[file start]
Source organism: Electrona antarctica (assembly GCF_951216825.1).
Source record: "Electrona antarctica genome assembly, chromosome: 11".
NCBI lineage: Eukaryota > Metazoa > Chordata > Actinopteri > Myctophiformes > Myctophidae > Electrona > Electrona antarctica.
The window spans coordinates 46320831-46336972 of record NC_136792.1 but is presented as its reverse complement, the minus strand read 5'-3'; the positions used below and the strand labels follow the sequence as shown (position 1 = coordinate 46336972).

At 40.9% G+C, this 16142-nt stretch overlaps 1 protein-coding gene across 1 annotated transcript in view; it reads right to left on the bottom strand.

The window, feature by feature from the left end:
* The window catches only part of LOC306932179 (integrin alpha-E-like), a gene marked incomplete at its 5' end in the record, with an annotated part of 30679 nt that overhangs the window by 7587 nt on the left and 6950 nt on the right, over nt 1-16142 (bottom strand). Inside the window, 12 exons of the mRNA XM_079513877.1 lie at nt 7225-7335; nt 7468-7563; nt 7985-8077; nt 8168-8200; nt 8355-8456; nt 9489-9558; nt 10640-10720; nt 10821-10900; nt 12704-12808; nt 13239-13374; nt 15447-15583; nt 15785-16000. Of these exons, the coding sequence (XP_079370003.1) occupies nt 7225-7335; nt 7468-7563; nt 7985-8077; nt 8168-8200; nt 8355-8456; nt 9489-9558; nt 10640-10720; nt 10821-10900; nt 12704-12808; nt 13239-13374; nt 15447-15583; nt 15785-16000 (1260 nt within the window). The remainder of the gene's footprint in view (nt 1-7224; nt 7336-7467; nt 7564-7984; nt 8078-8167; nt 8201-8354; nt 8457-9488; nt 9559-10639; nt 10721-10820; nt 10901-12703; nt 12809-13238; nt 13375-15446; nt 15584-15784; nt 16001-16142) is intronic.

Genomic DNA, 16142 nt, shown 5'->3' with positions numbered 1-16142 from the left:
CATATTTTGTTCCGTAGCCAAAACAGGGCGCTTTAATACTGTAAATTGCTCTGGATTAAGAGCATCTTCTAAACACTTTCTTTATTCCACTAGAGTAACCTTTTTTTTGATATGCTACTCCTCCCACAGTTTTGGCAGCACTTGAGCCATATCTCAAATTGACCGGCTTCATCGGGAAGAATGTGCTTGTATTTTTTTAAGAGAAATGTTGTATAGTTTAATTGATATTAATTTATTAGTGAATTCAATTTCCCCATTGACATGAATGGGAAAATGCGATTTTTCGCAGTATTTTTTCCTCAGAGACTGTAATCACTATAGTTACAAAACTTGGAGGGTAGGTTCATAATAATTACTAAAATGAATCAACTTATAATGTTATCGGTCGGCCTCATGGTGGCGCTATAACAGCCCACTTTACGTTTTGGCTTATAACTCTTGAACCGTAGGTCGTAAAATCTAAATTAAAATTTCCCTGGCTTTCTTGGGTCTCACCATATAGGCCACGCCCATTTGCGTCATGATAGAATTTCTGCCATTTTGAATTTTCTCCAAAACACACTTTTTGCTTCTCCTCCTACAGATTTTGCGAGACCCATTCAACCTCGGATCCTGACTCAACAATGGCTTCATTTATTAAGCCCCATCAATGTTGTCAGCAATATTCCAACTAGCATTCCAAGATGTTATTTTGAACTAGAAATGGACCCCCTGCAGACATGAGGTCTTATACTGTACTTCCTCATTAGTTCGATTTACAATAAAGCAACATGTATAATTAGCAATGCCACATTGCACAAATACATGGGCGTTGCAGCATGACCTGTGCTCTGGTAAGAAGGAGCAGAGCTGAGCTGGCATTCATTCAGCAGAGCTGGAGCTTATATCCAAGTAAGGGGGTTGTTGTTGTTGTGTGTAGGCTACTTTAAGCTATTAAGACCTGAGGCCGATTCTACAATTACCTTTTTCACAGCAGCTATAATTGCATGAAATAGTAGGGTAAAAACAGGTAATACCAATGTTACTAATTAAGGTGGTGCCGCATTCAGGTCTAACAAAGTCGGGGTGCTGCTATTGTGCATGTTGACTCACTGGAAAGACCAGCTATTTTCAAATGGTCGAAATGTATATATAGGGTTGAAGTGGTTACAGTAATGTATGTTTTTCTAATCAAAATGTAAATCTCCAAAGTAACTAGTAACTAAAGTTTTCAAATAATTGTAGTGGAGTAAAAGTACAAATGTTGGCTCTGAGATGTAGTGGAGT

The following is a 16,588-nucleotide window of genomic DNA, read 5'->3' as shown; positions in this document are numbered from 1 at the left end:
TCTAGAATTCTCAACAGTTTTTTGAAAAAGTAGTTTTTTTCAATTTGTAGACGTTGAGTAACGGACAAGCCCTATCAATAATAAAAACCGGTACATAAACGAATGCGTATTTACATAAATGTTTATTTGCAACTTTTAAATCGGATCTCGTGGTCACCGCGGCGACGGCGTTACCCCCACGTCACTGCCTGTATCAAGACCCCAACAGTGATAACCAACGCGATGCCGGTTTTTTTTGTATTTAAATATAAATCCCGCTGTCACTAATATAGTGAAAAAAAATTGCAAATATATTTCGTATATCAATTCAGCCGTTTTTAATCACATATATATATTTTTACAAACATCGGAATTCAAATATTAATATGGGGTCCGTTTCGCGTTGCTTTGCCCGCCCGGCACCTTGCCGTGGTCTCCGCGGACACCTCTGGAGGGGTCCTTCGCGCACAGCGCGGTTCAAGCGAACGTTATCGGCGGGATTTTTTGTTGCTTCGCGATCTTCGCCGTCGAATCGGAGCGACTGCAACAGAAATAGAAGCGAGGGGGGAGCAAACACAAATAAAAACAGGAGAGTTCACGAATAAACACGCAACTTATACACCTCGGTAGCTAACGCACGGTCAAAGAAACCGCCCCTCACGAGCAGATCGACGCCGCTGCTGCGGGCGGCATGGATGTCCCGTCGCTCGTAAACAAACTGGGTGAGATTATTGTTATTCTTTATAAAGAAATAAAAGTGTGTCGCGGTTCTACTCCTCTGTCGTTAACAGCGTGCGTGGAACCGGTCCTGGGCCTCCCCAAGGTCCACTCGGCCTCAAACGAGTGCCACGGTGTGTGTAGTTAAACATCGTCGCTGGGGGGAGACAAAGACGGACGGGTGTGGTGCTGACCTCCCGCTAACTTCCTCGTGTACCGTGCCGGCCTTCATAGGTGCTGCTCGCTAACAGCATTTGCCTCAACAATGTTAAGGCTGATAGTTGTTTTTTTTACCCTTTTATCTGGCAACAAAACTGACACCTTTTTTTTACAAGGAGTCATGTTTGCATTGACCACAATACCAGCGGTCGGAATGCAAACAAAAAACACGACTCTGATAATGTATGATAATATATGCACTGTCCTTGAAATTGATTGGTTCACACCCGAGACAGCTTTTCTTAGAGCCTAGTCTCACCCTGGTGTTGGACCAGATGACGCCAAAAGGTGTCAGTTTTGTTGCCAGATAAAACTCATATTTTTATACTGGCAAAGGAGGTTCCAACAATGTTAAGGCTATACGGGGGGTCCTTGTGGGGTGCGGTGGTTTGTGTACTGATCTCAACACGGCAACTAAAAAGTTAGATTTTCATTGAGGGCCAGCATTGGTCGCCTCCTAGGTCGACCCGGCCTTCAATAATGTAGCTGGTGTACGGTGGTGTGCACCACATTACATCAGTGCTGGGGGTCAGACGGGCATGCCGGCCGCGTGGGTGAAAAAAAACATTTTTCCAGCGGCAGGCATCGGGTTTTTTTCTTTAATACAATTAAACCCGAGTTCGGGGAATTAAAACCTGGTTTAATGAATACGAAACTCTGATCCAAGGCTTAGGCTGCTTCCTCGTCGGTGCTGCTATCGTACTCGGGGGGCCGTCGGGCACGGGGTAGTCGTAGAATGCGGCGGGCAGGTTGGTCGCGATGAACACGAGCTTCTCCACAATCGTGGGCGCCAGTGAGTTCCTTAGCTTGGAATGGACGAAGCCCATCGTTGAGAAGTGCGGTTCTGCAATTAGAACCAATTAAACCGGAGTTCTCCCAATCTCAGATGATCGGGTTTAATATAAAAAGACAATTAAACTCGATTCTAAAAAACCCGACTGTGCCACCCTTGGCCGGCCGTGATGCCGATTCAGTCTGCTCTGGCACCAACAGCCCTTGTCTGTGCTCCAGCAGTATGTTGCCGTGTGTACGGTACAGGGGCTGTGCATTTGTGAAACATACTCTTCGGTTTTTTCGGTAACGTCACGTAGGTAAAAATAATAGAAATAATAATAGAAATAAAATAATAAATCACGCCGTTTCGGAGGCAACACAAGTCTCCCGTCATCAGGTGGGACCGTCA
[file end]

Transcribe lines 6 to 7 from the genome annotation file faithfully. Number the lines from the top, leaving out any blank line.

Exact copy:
The window, feature by feature from the left end:
* The window catches only part of LOC306932179 (integrin alpha-E-like), a gene marked incomplete at its 5' end in the record, with an annotated part of 30679 nt that overhangs the window by 7587 nt on the left and 6950 nt on the right, over nt 1-16142 (bottom strand). Inside the window, 12 exons of the mRNA XM_079513877.1 lie at nt 7225-7335; nt 7468-7563; nt 7985-8077; nt 8168-8200; nt 8355-8456; nt 9489-9558; nt 10640-10720; nt 10821-10900; nt 12704-12808; nt 13239-13374; nt 15447-15583; nt 15785-16000. Of these exons, the coding sequence (XP_079370003.1) occupies nt 7225-7335; nt 7468-7563; nt 7985-8077; nt 8168-8200; nt 8355-8456; nt 9489-9558; nt 10640-10720; nt 10821-10900; nt 12704-12808; nt 13239-13374; nt 15447-15583; nt 15785-16000 (1260 nt within the window). The remainder of the gene's footprint in view (nt 1-7224; nt 7336-7467; nt 7564-7984; nt 8078-8167; nt 8201-8354; nt 8457-9488; nt 9559-10639; nt 10721-10820; nt 10901-12703; nt 12809-13238; nt 13375-15446; nt 15584-15784; nt 16001-16142) is intronic.